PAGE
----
Neurofibromatosis

Also known as: NF, neurofibromatosis type 1 (NF1), von Recklinghausen disease, neurofibromatosis type 2 (NF2), schwannomatosis

What is neurofibromatosis?

Neurofibromatosis is a medical term that refers to a group of three unique but related disorders of the nervous system: neurofibromatosis type 1 (NF1), neurofibromatosis type 2 (NF2) and schwannomatosis. It’s characterized by tumors (neurofibromas)  that form on any nerve in the body. These tumors are usually non-cancerous, but can develop cancer in some cases.
 

What causes neurofibromatosis?

In half the patients, the disease appears to be a genetic disorder that’s passed down through families. However, some people develop the gene mutation that leads to the disease without inheriting it from their parents. Neurofibromatosis is frequently diagnosed in childhood or a little later.
 

What are the symptoms and signs of neurofibromatosis?

Depending on the type of neurofibromatosis, symptoms may often be  mild, however depending on the nerves involved neurofibromas can cause pain, deafness, blindness, behavior problems, difficulties in learning and problems with the heart and blood vessels, a large head and shortness with bone problems. Neurofibromatosis can appear on the skin in the form of small freckles in the groin or armpit, or as larger flat, brown spots (cafe au lait spots). Bumpy growths on the eyes and on and under the skin are often found.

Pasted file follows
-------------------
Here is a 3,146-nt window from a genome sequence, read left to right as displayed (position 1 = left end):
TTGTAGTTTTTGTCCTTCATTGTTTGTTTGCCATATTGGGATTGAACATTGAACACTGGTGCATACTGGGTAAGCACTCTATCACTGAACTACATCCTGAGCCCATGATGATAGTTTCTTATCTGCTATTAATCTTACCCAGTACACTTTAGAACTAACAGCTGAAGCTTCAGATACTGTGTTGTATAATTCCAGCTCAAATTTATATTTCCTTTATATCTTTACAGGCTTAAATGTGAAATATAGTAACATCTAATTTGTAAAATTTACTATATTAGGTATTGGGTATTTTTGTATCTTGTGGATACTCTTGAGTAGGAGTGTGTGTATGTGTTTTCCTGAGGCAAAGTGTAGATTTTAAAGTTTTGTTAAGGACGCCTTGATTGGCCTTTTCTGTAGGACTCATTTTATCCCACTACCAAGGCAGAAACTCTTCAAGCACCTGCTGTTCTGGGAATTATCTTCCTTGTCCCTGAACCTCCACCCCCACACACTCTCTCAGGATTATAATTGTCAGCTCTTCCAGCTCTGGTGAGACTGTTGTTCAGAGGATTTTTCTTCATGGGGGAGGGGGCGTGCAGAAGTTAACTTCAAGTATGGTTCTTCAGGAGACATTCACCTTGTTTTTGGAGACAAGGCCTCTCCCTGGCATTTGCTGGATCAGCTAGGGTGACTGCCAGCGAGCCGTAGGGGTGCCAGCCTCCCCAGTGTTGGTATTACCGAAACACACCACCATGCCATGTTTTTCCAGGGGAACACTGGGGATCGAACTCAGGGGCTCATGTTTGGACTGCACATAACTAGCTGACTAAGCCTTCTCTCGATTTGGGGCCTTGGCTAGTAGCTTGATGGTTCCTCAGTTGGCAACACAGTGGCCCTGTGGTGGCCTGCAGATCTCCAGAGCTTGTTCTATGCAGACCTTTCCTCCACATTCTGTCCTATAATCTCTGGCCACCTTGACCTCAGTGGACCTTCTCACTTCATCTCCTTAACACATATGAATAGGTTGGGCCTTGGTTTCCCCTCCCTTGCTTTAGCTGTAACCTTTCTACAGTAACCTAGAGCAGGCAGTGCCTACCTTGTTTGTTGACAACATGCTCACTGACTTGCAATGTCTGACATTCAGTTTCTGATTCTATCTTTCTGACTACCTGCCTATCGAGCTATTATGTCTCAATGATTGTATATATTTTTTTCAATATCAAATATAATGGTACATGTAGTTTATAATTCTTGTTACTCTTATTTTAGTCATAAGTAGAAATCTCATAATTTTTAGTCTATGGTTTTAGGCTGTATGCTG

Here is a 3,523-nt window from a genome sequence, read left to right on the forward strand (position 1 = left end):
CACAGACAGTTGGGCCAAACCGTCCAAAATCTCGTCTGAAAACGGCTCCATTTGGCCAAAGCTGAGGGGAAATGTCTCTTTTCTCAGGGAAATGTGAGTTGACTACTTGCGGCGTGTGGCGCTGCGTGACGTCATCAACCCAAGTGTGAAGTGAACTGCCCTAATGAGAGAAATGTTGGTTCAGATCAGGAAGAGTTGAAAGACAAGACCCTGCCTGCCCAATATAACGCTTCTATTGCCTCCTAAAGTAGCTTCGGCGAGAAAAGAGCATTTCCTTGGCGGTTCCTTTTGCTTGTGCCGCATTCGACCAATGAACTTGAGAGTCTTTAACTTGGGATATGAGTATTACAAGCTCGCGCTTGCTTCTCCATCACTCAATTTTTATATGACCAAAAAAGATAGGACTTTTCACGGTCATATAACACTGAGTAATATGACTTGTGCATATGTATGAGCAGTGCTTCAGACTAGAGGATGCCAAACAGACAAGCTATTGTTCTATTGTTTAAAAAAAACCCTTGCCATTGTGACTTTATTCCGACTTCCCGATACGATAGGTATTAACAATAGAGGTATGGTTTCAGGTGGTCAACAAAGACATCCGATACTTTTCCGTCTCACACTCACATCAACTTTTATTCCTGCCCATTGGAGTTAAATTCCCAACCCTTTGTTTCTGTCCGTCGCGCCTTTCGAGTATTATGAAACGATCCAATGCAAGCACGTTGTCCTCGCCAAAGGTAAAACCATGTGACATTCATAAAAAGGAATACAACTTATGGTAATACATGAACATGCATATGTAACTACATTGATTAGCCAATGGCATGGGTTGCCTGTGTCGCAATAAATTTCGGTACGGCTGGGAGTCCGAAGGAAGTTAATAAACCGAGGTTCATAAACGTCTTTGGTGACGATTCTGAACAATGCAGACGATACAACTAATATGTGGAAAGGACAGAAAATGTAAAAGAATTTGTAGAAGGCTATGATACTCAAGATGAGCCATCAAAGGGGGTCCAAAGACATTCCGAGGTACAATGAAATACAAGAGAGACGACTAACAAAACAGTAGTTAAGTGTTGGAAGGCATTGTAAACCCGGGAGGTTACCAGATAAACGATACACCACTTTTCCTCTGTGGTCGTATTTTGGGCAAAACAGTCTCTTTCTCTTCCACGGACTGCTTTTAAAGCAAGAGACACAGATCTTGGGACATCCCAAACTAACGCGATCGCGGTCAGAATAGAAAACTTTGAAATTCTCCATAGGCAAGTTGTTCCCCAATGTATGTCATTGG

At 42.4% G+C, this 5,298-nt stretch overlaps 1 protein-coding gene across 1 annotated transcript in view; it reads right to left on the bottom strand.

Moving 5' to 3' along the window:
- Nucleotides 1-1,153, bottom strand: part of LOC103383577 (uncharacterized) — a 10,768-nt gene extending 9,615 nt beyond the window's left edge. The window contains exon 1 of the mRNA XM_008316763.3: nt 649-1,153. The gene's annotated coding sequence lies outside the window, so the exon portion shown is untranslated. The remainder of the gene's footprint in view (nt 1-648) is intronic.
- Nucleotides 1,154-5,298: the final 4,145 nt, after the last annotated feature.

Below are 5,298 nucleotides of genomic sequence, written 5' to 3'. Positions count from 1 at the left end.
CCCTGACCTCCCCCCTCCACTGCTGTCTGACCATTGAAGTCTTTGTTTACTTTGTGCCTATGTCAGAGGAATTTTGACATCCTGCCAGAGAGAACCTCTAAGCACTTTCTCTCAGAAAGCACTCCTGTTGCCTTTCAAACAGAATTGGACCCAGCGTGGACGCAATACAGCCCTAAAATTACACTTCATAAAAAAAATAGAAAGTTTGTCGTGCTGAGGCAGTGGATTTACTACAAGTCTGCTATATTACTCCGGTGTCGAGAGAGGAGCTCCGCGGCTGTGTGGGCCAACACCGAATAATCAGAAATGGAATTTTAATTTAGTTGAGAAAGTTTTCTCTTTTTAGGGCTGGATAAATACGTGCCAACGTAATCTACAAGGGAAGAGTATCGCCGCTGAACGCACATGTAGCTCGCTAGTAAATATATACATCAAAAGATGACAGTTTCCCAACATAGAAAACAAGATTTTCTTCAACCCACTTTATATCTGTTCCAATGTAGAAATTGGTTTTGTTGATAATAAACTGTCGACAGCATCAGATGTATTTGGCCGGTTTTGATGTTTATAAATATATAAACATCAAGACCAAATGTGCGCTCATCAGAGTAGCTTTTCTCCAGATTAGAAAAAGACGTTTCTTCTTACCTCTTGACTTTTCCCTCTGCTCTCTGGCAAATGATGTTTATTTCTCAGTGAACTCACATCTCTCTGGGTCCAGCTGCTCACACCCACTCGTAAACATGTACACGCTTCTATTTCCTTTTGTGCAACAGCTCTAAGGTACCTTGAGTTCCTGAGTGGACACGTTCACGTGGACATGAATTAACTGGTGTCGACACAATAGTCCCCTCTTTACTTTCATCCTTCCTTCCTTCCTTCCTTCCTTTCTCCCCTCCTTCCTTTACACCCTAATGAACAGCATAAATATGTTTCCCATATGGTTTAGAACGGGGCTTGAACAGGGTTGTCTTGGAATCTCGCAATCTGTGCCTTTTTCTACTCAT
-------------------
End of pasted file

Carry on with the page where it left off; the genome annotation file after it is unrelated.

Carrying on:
What are neurofibromatosis care options?

Neurofibromatosis cannot be cured, but there are many medical and/or surgical treatments[link to neurosurgery] available to address most of the problems that occur.

Reviewed by: Jack Wolfsdorf, MD, FAAP

This page was last updated on: 3/23/2018 1:57:16 PM


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From the Newsdesk

BWS Family Conference
07/20/2018 — This conference is designed to provide individuals with Beckwith-Wiedemann Syndrome (BWS) and their family’s up-to-date information about the possible aspects of BWS and their management.  
Nicklaus Children's Hospital to offer new rapid genetic test
05/03/2018 — Nicklaus Children's Hospital will be one of a handful in the country to offer a fast turn-around on genome sequencing that can be a key to saving infants with rare and hard-to-diagnose genetic disorders. As seen on The Miami Herald.